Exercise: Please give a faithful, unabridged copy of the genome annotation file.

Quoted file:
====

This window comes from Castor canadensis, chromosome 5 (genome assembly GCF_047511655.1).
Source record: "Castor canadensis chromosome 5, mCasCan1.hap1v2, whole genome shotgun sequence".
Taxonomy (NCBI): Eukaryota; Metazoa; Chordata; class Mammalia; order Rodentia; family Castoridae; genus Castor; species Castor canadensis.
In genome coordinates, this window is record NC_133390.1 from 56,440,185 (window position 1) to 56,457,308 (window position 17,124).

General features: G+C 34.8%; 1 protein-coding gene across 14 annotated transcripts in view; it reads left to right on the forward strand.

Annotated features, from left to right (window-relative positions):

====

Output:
This window comes from Castor canadensis, chromosome 5 (genome assembly GCF_047511655.1).
Source record: "Castor canadensis chromosome 5, mCasCan1.hap1v2, whole genome shotgun sequence".
Taxonomy (NCBI): Eukaryota; Metazoa; Chordata; class Mammalia; order Rodentia; family Castoridae; genus Castor; species Castor canadensis.
In genome coordinates, this window is record NC_133390.1 from 56,440,185 (window position 1) to 56,457,308 (window position 17,124).

General features: G+C 34.8%; 1 protein-coding gene across 14 annotated transcripts in view; it reads left to right on the forward strand.

Annotated features, from left to right (window-relative positions):